Gov. Janet Mills, a Democrat, said she'll allow a bill to become law in January without her signature. The legislation requires ranked choice voting in presidential elections and primaries.
Ranked voting won't be used in a planned presidential primary in March 2020, Mills' office said. The bill won't go into effect until 90 days after the Legislature is set to adjourn in April.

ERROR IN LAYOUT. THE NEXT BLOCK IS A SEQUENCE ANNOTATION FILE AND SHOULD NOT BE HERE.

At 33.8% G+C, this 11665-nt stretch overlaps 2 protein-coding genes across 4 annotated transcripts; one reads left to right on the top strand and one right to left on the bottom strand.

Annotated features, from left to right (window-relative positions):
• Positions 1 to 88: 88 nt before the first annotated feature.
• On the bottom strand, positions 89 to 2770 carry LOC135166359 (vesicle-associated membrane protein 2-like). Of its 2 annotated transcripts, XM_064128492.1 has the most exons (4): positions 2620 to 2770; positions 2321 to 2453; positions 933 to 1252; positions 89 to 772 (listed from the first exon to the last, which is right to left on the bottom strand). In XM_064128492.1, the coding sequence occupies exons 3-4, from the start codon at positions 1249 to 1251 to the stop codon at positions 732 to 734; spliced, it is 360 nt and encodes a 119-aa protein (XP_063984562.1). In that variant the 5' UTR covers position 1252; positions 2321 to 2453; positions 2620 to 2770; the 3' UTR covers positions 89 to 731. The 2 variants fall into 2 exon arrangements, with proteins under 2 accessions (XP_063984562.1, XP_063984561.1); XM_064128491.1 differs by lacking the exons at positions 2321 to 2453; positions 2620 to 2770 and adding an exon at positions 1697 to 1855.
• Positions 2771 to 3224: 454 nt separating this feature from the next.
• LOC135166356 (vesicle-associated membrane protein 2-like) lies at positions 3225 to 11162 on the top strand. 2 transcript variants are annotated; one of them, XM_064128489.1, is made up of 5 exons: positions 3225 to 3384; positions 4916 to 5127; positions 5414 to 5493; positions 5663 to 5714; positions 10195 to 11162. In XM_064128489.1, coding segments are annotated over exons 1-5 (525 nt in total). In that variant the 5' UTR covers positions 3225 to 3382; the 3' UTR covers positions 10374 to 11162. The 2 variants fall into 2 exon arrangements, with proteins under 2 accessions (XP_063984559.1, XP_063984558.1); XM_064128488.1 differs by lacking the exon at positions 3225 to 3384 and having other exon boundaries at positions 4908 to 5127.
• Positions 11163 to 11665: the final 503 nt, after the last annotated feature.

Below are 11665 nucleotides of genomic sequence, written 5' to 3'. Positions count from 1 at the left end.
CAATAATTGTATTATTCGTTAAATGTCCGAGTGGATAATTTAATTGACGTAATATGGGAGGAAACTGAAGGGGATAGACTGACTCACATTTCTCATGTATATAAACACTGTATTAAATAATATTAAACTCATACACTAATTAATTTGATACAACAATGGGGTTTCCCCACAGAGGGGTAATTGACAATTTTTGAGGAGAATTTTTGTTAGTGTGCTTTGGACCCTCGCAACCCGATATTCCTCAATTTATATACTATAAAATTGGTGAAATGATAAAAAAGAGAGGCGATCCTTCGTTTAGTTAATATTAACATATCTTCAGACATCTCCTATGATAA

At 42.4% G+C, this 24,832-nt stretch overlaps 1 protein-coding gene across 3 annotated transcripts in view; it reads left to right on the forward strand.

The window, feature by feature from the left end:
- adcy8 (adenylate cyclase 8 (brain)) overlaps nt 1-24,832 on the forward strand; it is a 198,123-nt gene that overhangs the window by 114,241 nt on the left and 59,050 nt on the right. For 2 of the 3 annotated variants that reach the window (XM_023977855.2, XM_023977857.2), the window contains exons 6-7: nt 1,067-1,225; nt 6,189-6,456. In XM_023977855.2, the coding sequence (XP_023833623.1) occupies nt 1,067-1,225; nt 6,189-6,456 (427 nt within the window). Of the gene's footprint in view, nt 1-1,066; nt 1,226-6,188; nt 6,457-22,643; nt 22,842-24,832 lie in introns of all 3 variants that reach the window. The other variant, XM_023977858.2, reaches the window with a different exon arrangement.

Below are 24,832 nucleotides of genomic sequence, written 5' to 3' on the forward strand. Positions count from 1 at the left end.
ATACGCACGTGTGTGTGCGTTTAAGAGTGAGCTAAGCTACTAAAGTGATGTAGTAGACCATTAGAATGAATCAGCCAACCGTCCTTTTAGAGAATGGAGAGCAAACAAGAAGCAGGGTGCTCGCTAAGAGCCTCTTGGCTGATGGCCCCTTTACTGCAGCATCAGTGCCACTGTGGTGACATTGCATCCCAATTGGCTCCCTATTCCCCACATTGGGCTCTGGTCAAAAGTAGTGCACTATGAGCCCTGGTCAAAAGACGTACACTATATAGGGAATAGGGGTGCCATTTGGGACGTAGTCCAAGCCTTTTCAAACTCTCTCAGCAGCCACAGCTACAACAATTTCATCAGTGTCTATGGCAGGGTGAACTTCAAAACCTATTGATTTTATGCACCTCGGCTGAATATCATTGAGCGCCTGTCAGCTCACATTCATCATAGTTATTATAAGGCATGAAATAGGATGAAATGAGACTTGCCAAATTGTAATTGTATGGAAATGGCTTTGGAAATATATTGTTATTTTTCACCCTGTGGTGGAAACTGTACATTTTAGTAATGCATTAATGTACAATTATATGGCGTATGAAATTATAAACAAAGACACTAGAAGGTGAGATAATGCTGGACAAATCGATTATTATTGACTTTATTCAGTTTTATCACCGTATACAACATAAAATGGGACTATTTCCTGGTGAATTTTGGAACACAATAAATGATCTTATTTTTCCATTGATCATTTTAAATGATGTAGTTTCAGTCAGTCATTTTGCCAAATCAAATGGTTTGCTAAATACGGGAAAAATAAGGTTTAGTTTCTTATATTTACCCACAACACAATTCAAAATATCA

But future presidential primaries would use ranked choice voting, according to the governor's office.
Maine voters in 2016 approved ranked voting, but the system was limited to federal races and primaries.
Under the system, voters rank three or more candidates on a ballot in order of preference. If no candidate gets more than 50%, the last-place candidate is eliminated.
The second-choice votes of everyone who ranked that candidate first are allocated until someone receives over 50%.
Supporters of the system who have been trying to spread it to more states cheered the expansion Friday.